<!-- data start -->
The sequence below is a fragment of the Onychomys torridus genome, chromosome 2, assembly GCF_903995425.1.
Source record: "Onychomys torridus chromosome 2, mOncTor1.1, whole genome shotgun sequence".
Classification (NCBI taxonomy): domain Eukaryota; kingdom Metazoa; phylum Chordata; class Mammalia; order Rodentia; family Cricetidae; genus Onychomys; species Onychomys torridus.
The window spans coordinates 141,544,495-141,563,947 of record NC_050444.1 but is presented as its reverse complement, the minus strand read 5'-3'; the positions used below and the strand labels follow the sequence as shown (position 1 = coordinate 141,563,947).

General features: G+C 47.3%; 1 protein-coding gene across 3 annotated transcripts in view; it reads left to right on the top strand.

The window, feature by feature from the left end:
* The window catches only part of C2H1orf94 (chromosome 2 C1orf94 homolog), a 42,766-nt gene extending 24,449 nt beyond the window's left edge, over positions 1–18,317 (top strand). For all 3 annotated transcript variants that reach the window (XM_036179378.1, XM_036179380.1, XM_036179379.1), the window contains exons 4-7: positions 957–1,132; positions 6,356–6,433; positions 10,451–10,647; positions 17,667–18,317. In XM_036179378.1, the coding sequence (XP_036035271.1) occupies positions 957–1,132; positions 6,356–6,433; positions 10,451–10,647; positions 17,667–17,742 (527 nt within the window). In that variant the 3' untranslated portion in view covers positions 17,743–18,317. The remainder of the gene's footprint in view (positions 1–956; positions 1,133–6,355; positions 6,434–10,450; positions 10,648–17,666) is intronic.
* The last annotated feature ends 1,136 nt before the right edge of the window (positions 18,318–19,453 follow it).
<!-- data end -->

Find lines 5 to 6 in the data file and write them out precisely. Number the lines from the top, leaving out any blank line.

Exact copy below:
General features: G+C 47.3%; 1 protein-coding gene across 3 annotated transcripts in view; it reads left to right on the top strand.

The window, feature by feature from the left end: